Target said Wednesday it is preparing to spend $20 million in the coming months to add single-stall bathrooms along with men’s and women’s restrooms in its stores, a move meant to accommodate shoppers who have expressed concern about the retailers’ policy of allowing customers and employees to use the bathroom that corresponds to the gender they identify with.
“Some of our guests clearly are uncomfortable with our policy, and some are really supportive,” said Cathy Smith, Target’s chief financial officer, in a conference call wither reporters.
Target earlier this year weighed in during a national debate over a law in North Carolina requiring people to use bathrooms in public facilities that correspond to their gender at birth. It issued a statement in April saying that the company stands for inclusivity and welcomes people to use the bathroom that corresponds to their gender identity.
There had been some backlash to that move on social media, and an online petition was created encouraging shoppers to boycott Target over the policy. Some opponents protested outside of their local store.
When asked whether boycotts or other dissatisfaction over the bathroom policy had contributed to weak sales growth in the most recent quarter, Smith said, “It’s difficult to tease out one thing that’s driving results.” She added that based on the evidence the team has today, the impact of the bathroom issue has “really not been material.”
Most of Target’s stores already have a single-stall bathroom, but this latest investment will ensure every store in the fleet offers that option to shoppers.
Target spoke about this issue as it reported quarterly earnings results, which showed the store’s turnaround hit some turbulence this summer. The big-box retailer said that traffic declined in its stores for the first time in nearly two years.
Sales slid 7.2 percent, which the company said was fueled by several factors: Consumer electronics sales were dismal, and executives said its grocery departments need improvement. Executives also referred repeatedly to a need to “rebalance” their message to attract value-oriented customers.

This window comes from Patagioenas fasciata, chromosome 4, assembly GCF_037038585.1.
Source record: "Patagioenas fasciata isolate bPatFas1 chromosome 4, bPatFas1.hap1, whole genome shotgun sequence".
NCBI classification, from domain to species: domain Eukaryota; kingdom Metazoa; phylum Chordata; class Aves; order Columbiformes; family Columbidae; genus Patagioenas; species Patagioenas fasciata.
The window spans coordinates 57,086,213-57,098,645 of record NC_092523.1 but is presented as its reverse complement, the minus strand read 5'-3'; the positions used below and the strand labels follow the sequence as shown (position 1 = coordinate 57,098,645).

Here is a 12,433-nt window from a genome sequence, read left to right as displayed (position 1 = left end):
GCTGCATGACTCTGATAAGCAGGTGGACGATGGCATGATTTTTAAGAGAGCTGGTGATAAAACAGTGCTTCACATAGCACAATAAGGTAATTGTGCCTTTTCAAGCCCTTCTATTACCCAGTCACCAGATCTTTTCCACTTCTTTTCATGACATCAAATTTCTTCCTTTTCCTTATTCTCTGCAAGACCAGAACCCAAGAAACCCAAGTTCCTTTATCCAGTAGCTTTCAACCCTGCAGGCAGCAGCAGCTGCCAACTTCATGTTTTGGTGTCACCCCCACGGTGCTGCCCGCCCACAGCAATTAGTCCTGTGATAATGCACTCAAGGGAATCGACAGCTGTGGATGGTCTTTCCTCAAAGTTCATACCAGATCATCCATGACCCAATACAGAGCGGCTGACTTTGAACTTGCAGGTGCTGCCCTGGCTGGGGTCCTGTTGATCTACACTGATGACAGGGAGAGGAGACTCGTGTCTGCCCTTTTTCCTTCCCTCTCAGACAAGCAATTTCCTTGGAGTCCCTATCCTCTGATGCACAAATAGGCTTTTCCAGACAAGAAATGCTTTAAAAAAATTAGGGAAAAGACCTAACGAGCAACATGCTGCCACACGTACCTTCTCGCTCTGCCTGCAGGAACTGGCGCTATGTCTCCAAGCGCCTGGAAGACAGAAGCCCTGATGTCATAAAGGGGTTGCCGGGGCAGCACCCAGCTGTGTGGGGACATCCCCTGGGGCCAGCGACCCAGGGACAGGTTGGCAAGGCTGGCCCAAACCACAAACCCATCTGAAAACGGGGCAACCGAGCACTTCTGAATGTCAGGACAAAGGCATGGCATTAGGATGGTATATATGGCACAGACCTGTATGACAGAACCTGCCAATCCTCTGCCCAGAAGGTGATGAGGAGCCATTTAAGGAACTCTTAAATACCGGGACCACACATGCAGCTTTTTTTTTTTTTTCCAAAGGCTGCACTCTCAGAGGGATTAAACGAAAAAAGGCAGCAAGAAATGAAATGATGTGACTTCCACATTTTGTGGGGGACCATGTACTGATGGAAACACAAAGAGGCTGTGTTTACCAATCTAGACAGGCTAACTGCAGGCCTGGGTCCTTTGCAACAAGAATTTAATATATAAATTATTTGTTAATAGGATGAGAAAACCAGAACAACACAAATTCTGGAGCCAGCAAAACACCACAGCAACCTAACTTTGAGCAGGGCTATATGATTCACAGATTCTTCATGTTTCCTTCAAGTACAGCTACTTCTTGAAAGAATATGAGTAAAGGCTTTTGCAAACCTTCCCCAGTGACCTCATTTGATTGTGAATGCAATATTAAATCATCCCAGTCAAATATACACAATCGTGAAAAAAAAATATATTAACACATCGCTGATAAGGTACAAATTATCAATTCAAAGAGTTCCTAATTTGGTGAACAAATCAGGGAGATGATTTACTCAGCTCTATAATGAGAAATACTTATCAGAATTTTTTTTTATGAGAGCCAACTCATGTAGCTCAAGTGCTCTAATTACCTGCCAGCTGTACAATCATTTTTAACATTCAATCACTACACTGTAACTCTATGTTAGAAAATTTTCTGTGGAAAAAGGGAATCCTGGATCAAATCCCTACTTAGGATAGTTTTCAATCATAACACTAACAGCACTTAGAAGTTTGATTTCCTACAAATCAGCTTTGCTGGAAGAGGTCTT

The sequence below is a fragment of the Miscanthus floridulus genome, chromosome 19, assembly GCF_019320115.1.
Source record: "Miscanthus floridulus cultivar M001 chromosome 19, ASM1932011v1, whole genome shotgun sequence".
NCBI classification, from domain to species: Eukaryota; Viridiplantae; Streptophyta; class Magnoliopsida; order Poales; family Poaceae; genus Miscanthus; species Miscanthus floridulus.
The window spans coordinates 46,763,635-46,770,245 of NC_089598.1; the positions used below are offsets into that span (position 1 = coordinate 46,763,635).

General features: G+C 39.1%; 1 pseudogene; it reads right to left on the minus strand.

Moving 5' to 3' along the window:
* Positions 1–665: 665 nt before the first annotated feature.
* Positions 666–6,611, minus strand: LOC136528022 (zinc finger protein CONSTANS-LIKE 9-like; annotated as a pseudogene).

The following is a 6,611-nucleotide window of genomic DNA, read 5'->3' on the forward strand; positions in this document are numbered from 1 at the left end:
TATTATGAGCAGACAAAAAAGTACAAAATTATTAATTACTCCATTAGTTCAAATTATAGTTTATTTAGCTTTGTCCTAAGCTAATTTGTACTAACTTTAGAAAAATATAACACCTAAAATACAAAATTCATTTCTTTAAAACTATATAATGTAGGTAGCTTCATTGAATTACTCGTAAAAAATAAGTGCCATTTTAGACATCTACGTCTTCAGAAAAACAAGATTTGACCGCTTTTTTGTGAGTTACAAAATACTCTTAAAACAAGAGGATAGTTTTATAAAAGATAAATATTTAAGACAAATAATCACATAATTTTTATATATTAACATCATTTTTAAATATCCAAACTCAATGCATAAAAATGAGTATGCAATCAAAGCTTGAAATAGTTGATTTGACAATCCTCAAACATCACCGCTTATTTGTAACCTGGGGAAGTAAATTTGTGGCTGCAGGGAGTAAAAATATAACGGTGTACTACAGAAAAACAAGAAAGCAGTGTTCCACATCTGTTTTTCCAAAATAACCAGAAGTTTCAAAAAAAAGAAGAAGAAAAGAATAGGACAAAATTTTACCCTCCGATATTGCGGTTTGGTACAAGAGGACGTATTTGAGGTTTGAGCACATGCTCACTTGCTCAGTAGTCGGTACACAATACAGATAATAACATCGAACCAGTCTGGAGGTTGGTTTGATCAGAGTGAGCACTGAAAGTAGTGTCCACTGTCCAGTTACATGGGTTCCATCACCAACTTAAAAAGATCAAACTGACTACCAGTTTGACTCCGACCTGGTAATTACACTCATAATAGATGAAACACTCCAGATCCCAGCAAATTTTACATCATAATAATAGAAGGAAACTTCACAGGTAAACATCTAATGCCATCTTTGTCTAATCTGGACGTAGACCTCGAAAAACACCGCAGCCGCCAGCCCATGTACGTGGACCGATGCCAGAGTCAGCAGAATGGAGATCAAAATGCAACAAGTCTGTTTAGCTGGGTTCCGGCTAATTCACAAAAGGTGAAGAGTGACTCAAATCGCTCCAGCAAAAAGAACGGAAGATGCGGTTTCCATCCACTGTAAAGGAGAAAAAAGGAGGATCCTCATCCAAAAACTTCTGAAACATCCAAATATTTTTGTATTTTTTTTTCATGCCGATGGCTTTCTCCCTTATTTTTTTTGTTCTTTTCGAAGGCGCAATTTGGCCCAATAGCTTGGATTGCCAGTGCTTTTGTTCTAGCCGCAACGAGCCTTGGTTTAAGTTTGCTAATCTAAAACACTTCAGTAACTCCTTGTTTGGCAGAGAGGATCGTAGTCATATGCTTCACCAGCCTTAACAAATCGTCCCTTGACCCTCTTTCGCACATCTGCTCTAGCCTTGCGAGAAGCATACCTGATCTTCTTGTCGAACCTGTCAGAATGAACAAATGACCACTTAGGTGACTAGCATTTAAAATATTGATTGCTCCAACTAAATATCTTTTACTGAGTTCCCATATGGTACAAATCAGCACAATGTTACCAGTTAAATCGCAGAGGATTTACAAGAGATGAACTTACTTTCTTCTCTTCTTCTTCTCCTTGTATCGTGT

Target has been particularly focused lately on spiffing up categories such as fashion and home goods, the kinds of products that they believe can help them rekindle an upscale “Tar-jhay” reputation. But the talk of rebalancing suggests the retailer swung the pendulum too far toward these style products and neglected to emphasize the household essentials that are often the impetus of a trip to the store.
Target also offered a fairly gloomy forecast for the rest of 2016, slashing its earnings forecasts and saying it expected flat to lower sales at its stores open more than a year.
“Our number one focus as we sit here today is driving traffic back to our stores,” said Brian Cornell, Target’s chief executive, on a conference call with investors.
Cornell contended the retailer was hampered by a “difficult retail environment” and a “cautious” consumer in the quarter. That doesn’t quite align, though, with how others in the industry have characterized the recent consumer climate. Home Depot reported robust earnings results Tuesday and executives at the home improvement chain said shoppers appeared to be eager for big-ticket items. Consumer spending was the key driver of economic growth in the second quarter, and the National Retail Federation recently revised its forecasts upward for industry-wide growth this year, citing high consumer confidence and the expectation of improved consumer spending.
Target’s stock was down nearly 7 percent in early morning trading.
Softness in the electronics department contributed heavily to Target’s sagging sales this quarter. In fact, Cornell said sales of Apple gear nosedived some 20 percent in the quarter. On a conference call with investors, one analyst asked whether this particularly reflected weakness in the iPhone, since the latest version of that device has been on shelves for a while now. But Cornell said weakness was seen across the stable of Apple products.
Online sales grew 16 percent at Target this quarter, a slowdown from the 23 percent year-over-year growth seen in the previous quarter. The retailer stressed, though, that it continued to see improvement in its conversion rate, or the rate at which people go from browsing to buying. That suggests customers are finding it easier to use its website and app.
Target’s earnings did offer some reasons for optimism about the future. Categories such as baby, kids, wellness and higher-end “style” products delivered comparable sales that outpaced results overall. Grocery sales, also, proved stronger at some Los Angeles area stores where it is testing a new layout and merchandising, suggesting they might be rolled out more broadly.
Overall, though, Target’s revenue for the quarter slipped to $16.17 billion, while profit tumbled 9.7 percent to $680 million, or $1.16 per share.